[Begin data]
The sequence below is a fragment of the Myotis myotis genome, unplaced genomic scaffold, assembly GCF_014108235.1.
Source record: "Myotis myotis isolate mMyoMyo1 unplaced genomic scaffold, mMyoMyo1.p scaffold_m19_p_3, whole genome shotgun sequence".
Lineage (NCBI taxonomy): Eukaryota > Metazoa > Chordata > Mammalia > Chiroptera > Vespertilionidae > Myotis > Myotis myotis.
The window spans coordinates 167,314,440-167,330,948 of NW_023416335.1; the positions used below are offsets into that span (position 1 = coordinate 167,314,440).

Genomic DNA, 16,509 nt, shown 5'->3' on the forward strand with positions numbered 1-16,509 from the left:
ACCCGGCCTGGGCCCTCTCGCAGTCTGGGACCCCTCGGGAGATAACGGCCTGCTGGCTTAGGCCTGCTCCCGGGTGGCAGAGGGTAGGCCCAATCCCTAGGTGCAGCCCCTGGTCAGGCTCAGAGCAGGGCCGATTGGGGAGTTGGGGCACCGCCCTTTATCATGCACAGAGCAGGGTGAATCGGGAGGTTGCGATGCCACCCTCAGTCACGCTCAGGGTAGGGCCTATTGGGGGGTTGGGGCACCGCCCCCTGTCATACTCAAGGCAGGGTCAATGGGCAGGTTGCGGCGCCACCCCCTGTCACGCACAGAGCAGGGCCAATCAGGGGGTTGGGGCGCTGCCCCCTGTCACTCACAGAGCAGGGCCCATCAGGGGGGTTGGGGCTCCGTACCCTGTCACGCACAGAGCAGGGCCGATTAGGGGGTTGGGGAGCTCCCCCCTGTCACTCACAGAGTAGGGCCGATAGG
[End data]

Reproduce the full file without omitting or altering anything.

The sequence below is a fragment of the Myotis myotis genome, unplaced genomic scaffold, assembly GCF_014108235.1.
Source record: "Myotis myotis isolate mMyoMyo1 unplaced genomic scaffold, mMyoMyo1.p scaffold_m19_p_3, whole genome shotgun sequence".
Lineage (NCBI taxonomy): Eukaryota > Metazoa > Chordata > Mammalia > Chiroptera > Vespertilionidae > Myotis > Myotis myotis.
The window spans coordinates 167,314,440-167,330,948 of NW_023416335.1; the positions used below are offsets into that span (position 1 = coordinate 167,314,440).

Genomic DNA, 16,509 nt, shown 5'->3' on the forward strand with positions numbered 1-16,509 from the left:
ACCCGGCCTGGGCCCTCTCGCAGTCTGGGACCCCTCGGGAGATAACGGCCTGCTGGCTTAGGCCTGCTCCCGGGTGGCAGAGGGTAGGCCCAATCCCTAGGTGCAGCCCCTGGTCAGGCTCAGAGCAGGGCCGATTGGGGAGTTGGGGCACCGCCCTTTATCATGCACAGAGCAGGGTGAATCGGGAGGTTGCGATGCCACCCTCAGTCACGCTCAGGGTAGGGCCTATTGGGGGGTTGGGGCACCGCCCCCTGTCATACTCAAGGCAGGGTCAATGGGCAGGTTGCGGCGCCACCCCCTGTCACGCACAGAGCAGGGCCAATCAGGGGGTTGGGGCGCTGCCCCCTGTCACTCACAGAGCAGGGCCCATCAGGGGGGTTGGGGCTCCGTACCCTGTCACGCACAGAGCAGGGCCGATTAGGGGGTTGGGGAGCTCCCCCCTGTCACTCACAGAGTAGGGCCGATAGG